The Ukraine war has morphed into a protracted conflict between Russian and Ukrainian forces in the country’s south and east, which could drag on for years.
In fact, the government’s budget has tacitly admitted this by providing $213m over five years to provide more Bushmaster armoured vehicles and lightweight howitzers, as well as help for Ukraine’s border guards and improved cyber security.
In our region China is trying to buy off the Solomon Islands and other Pacific nations in our backyard, while Beijing continues to break new records in its defence spending while further cementing its illegal presence on disputed land in the South China Sea.
The chief of US naval operations, Admiral Mike Gilday, warned last week that China could invade Taiwan as soon as this year.
The sharp deterioration in the strategic outlook means that the current 10-year funding model of slow but steady rises in defence spending – which was first laid out in the 2016 White Paper and reaffirmed in the 2020 Strategic Update – will not be enough to fund the future ADF.
The model is outdated, having been formulated when China was not considered the threat it is today and before the three-nation AUKUS agreement committed Australia to buying a nuclear submarine fleet which will be the single largest spending commitment in the nation’s history.
The defence budget is projected to rise from $45.48bn to $48.7 billion in 2022-23, marginally above the $48.6bn forecast in May by the previous Morrison government.
In the absence of anything much to boast about, Defence Minister Richard Marles chose to emphasise the management of defence spending rather than the absolute amount of spending.
“As we face the most challenging geopolitical circumstances since the Second World War, the Albanese government is committed to properly managing every dollar of defence spending, and ensuring Defence can deliver the capabilities ADF personnel need, when they need them,” Mr Marles said.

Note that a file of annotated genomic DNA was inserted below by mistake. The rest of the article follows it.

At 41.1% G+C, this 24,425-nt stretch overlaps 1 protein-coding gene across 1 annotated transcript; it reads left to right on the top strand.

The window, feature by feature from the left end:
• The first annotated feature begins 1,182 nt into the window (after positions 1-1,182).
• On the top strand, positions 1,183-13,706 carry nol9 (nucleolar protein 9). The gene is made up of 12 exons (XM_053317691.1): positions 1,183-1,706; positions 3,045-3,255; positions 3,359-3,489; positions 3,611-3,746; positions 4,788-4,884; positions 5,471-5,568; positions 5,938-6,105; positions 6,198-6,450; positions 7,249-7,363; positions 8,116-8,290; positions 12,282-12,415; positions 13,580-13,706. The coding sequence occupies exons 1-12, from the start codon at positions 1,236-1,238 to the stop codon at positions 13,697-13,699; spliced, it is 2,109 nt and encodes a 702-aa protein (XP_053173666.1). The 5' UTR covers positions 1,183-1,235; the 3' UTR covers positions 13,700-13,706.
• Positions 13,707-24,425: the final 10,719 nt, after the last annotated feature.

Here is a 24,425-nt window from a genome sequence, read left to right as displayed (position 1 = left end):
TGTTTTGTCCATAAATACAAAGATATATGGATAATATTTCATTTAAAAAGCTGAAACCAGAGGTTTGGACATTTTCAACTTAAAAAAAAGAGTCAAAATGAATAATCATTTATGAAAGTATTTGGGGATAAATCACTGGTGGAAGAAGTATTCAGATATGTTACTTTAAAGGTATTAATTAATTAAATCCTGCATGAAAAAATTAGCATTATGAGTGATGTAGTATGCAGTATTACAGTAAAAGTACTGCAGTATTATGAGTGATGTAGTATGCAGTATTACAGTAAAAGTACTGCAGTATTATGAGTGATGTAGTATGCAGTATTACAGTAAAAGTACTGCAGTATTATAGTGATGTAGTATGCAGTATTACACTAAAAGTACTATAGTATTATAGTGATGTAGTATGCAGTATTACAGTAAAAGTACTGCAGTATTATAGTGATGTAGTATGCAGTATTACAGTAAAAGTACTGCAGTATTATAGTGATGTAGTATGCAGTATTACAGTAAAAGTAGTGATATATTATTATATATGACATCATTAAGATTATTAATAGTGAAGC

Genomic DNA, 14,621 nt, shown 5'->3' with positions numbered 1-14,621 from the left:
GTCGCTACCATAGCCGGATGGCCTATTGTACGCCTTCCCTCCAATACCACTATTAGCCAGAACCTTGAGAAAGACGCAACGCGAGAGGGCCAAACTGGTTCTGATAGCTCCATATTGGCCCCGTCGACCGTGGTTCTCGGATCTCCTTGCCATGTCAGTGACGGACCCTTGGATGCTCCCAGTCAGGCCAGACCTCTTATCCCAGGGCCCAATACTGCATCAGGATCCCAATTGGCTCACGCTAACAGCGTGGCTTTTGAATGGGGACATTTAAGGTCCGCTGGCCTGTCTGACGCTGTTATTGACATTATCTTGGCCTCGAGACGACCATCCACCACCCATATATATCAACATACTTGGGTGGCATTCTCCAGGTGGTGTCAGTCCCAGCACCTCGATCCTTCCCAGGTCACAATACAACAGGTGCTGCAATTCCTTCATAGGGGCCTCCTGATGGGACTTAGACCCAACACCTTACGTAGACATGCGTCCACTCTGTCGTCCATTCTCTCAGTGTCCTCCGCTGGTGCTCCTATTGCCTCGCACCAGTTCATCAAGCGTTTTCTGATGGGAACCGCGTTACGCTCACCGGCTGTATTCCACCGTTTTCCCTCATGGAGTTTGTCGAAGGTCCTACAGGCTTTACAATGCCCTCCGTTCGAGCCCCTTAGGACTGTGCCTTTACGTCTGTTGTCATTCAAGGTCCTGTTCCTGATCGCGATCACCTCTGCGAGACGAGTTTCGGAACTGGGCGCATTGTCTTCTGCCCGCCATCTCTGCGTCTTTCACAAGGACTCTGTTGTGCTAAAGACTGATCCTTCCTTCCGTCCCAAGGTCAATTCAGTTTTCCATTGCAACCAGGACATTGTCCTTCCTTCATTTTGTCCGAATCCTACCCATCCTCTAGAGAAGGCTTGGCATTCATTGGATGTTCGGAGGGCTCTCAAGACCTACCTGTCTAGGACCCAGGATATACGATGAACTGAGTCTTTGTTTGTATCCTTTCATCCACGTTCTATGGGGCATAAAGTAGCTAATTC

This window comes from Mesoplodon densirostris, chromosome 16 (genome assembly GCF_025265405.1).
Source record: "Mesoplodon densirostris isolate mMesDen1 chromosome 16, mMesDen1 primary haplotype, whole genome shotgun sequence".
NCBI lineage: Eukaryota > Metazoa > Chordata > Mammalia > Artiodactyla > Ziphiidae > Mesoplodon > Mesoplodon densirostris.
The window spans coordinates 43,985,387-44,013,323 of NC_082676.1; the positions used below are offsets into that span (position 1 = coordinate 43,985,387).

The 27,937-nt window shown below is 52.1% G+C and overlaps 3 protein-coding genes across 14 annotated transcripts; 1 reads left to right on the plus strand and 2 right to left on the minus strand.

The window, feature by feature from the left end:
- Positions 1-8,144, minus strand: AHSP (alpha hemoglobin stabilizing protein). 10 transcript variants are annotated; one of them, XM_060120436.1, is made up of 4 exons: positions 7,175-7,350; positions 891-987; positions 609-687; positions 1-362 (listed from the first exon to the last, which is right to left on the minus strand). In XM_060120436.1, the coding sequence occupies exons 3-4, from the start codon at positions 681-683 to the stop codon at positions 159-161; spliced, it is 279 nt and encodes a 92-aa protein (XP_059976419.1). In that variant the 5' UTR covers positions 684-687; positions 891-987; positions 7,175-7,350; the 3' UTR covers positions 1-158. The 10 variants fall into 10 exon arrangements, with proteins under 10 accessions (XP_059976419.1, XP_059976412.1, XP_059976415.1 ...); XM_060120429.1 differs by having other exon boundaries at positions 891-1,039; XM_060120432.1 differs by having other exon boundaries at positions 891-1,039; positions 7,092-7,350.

“This is in stark contrast to the decade of wasteful mismanagement by the former Coalition government.”
As a percentage of GDP, defence spending is projected to rise progressively from 1.96 per cent to 2.08, 2.12 and 2.1 per cent in the forward estimates, but these figures will almost certainly be revised after the government receives the Defence strategic review and the nuclear submarine report.
However, the government has at least taken welcome steps in this budget to target security, defence and infrastructure assistance to the Pacific at a time when China is seeking to strike new security deals with island nations. Commitments include $900m over four years to increase support for ‘‘development and resilience’’ and almost $150m over four years to boost security and engagement, including continuing the ADF’s deployment in the Solomon Islands.
The budget papers contain no reference to the nuclear submarine plan because it is not yet an official project. But they do show that only $943m will be spent this financial year on the troubled Hunter frigate project which has been delayed by 18 months by weight and design problems.